Tuesday, April 5, 2011

A Voice for the Voiceless

We want to give a "Voice to the Voiceless" seems to be a common rallying cry for movements great and small. From abortion opponents to death row inmates, from abused women to starving children, and in many other places these words are used to tug at heart strings and elevate the speaker's moral standing. These words are meant to suggest unselfish concern on the part of the speaker for those that cannot defend themselves.

I recently heard this phrase used by self proclaimed animal rights advocates connected to the veal issues in front the Ohio Livestock Care Standards Board and started thinking. What are those who use this phrase really saying? How exactly does someone know what the voiceless want said? Where do you go to be appointed as a spokesperson for the "voiceless"?

How can we know what the voiceless want said?

I think of my son, Simon. He is eleven years old and struggles with the challenges presented by Down's Syndrome. Not the least of these challenges is a near total lose of the ability to speak clearly enough to be understood. The only people that seem to understand what he says at all are his mother and sister. Because they have spent endless hours caring for him some level of communication exists. They are experts at piecing together the mix of hand signals, sign language, environmental observations, and what passes for Simon's speech because they have immersed themselves in Simon's world. If you don't immerse yourself in his world you will have NO clue what he is talking about. The way mother and sister give a "voice to the voiceless" is to be an expert in "Simon speak". There is no school for this language. Rosetta Stone won't help. You have to dive in and swim. It is the only way.

So, then I extended that thought to being a "voice for the voiceless" livestock. Animals have no known conversational language with humans that I am aware. Dr. Doolittle was an imaginary person with imaginary skills as best I know. With time and attention, we can learn the signals that livestock give off. Our family dog is an example. He signals when he is hungry, wants to go out, someone is at the door and several other things. There is communication at that level. But I at know time could presume to know what that animal is thinking or even if he is thinking. Without language I simply don't know how to tell what he wants said. I can project my ideas and feelings onto him, but there is no assurance I am correct.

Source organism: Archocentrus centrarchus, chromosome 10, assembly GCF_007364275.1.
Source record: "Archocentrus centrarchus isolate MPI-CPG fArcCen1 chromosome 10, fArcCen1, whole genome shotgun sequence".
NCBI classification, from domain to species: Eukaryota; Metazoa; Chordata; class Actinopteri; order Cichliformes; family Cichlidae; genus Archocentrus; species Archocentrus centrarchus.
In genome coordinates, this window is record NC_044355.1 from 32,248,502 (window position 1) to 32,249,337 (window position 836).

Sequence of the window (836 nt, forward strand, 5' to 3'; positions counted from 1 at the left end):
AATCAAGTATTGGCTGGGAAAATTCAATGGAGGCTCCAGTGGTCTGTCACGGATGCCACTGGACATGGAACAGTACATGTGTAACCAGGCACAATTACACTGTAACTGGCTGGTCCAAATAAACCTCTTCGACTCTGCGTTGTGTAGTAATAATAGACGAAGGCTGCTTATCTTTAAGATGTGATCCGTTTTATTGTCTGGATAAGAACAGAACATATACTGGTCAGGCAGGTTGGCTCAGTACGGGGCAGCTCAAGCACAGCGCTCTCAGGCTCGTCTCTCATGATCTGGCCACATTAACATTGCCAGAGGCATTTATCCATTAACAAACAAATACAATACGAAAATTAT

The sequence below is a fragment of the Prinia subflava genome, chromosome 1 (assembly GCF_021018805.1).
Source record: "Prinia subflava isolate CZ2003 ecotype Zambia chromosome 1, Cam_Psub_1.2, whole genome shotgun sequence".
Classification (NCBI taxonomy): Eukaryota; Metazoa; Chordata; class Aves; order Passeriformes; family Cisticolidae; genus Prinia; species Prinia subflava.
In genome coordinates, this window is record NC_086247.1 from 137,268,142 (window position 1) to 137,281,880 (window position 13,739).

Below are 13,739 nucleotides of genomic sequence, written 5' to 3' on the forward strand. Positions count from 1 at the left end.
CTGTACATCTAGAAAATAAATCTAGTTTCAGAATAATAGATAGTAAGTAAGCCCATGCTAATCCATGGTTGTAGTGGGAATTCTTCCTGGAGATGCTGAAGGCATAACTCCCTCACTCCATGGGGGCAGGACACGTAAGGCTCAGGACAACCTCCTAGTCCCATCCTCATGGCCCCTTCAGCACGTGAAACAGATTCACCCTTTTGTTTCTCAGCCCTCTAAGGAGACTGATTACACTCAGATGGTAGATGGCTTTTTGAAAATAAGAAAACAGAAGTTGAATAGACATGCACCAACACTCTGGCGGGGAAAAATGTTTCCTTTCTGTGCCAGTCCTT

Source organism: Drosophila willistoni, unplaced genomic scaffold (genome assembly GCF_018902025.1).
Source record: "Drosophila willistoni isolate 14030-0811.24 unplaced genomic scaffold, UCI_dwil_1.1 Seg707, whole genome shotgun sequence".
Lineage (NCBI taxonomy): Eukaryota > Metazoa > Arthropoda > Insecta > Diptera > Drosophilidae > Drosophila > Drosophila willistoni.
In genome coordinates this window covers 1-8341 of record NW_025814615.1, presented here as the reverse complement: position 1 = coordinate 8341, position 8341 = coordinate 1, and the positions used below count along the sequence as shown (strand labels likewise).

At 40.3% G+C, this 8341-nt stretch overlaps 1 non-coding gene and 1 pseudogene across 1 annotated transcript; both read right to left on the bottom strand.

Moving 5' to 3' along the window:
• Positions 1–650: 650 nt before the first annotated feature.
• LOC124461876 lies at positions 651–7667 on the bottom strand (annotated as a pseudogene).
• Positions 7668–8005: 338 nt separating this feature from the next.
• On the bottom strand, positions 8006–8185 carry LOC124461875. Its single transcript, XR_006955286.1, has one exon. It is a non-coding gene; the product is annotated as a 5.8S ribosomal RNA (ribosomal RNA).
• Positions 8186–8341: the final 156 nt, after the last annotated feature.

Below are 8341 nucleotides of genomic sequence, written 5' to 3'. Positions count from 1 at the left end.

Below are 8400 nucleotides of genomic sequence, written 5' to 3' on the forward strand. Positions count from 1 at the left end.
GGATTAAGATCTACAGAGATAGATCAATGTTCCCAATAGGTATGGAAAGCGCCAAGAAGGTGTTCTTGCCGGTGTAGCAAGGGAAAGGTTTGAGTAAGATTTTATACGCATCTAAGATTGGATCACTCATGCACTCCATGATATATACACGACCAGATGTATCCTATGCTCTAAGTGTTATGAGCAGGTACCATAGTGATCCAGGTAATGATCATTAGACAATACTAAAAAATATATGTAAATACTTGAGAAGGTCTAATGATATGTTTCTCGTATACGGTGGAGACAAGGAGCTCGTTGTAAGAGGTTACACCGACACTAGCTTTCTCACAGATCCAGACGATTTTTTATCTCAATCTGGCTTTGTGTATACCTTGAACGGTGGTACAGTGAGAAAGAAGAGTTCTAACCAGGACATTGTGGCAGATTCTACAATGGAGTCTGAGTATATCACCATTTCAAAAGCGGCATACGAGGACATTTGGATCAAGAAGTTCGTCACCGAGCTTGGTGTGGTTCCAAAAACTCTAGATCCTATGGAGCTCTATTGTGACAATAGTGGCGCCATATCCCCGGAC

The best we can do in being a "voice for the voiceless" livestock is to be an expert in that particular animal. Rosetta Stone won't help. The Ohio State language department doesn't offer a class. To become such an expert we must immerse ourselves in the animal's world to the extent we can figure out from the signals of the environment, body language, and noises are communicating about the animals. This communication becomes very subjective as it is impossible not to project our human emotions onto these animals. But we simply have no way of knowing, that I am aware of, if these projections are correct. Just like with Simon, we must be immersion experts to have any hope of an idea of what is going on in an animal's head but we will never know for sure if we are right.

After I pondered this for a while it hit me. The Ohio Livestock Care Standards Board is a collection of just that sort of experts, and they have reached out to experts around the globe to broaden their experience base even further. If there is anyone in Ohio qualified to claim the title a "Voice for the Voiceless" it would be the members of the Care Board.

Many people and groups have submitted their thoughts and "interpretations" of what the livestock want said. These groups include farmers, academics, animal lovers, pet owners, politicians, and on and on. At the end of it all the Care Board is the one that has been appointed by the people of Ohio to ultimately be that "Voice of the Voiceless". In Ohio, 2,020,851 citizens voted to create the Care Board and, in effect, be the real modern day Dr. Doolittle and talk to the animals.

All of this is not to overlook the fact that the farmers of the State of Ohio are the ones that are immersed in the daily lives of the livestock and as such are the experts in this field. I have full confidence in their accumulated experience to properly interpret what they see and use that communication to care for the animals well.

Just as I must give extra wieght to my wife and daughter when they interpret for Simon because they are the best expert available. It is my hope that the Care Board will give special wieght to the statements from the experienced farmers who have been commenting. Extra wieght, simply, because the farmer is the greatest immersion expert in these matters that is available.

Thank you for your thoughts

1 comment:

  1. Communication and input is how the Board will know. With Simon I have trouble interpreting his experiences at school...I'm not there. I can guess but without input from his teachers I don't always know what he's trying to tell me. Their input comes from their continuous experiences with Simon...not just unknowledged observation.